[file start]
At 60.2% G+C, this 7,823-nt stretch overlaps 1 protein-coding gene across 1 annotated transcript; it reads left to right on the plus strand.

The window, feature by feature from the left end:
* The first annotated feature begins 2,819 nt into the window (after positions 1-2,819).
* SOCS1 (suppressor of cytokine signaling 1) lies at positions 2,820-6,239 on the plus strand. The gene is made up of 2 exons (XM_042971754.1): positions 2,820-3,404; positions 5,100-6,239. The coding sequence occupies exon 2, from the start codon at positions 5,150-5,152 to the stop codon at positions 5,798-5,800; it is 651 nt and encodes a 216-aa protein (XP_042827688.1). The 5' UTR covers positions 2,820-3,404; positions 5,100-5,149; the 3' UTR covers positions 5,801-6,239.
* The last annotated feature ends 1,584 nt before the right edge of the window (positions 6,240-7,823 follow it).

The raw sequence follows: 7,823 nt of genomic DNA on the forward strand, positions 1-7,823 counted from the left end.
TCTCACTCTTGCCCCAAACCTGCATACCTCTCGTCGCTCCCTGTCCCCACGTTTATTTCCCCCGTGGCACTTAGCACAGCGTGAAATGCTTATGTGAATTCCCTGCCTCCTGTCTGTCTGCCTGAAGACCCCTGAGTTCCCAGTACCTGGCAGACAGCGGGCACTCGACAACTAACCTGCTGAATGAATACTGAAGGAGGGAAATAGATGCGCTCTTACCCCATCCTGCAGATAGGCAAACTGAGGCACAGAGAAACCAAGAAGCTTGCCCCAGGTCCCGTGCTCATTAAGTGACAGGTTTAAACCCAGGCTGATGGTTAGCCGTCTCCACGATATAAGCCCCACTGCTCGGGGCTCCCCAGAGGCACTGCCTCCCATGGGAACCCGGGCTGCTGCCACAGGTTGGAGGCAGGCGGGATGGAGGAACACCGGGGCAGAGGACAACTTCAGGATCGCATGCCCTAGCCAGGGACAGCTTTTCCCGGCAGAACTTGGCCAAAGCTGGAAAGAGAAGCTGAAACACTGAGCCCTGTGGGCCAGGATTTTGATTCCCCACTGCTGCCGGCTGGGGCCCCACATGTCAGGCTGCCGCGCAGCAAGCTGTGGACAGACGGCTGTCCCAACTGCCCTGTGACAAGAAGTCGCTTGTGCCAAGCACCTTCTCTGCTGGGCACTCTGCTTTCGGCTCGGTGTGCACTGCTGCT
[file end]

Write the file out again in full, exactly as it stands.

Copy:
At 60.2% G+C, this 7,823-nt stretch overlaps 1 protein-coding gene across 1 annotated transcript; it reads left to right on the plus strand.

The window, feature by feature from the left end:
* The first annotated feature begins 2,819 nt into the window (after positions 1-2,819).
* SOCS1 (suppressor of cytokine signaling 1) lies at positions 2,820-6,239 on the plus strand. The gene is made up of 2 exons (XM_042971754.1): positions 2,820-3,404; positions 5,100-6,239. The coding sequence occupies exon 2, from the start codon at positions 5,150-5,152 to the stop codon at positions 5,798-5,800; it is 651 nt and encodes a 216-aa protein (XP_042827688.1). The 5' UTR covers positions 2,820-3,404; positions 5,100-5,149; the 3' UTR covers positions 5,801-6,239.
* The last annotated feature ends 1,584 nt before the right edge of the window (positions 6,240-7,823 follow it).

The raw sequence follows: 7,823 nt of genomic DNA on the forward strand, positions 1-7,823 counted from the left end.
TCTCACTCTTGCCCCAAACCTGCATACCTCTCGTCGCTCCCTGTCCCCACGTTTATTTCCCCCGTGGCACTTAGCACAGCGTGAAATGCTTATGTGAATTCCCTGCCTCCTGTCTGTCTGCCTGAAGACCCCTGAGTTCCCAGTACCTGGCAGACAGCGGGCACTCGACAACTAACCTGCTGAATGAATACTGAAGGAGGGAAATAGATGCGCTCTTACCCCATCCTGCAGATAGGCAAACTGAGGCACAGAGAAACCAAGAAGCTTGCCCCAGGTCCCGTGCTCATTAAGTGACAGGTTTAAACCCAGGCTGATGGTTAGCCGTCTCCACGATATAAGCCCCACTGCTCGGGGCTCCCCAGAGGCACTGCCTCCCATGGGAACCCGGGCTGCTGCCACAGGTTGGAGGCAGGCGGGATGGAGGAACACCGGGGCAGAGGACAACTTCAGGATCGCATGCCCTAGCCAGGGACAGCTTTTCCCGGCAGAACTTGGCCAAAGCTGGAAAGAGAAGCTGAAACACTGAGCCCTGTGGGCCAGGATTTTGATTCCCCACTGCTGCCGGCTGGGGCCCCACATGTCAGGCTGCCGCGCAGCAAGCTGTGGACAGACGGCTGTCCCAACTGCCCTGTGACAAGAAGTCGCTTGTGCCAAGCACCTTCTCTGCTGGGCACTCTGCTTTCGGCTCGGTGTGCACTGCTGCT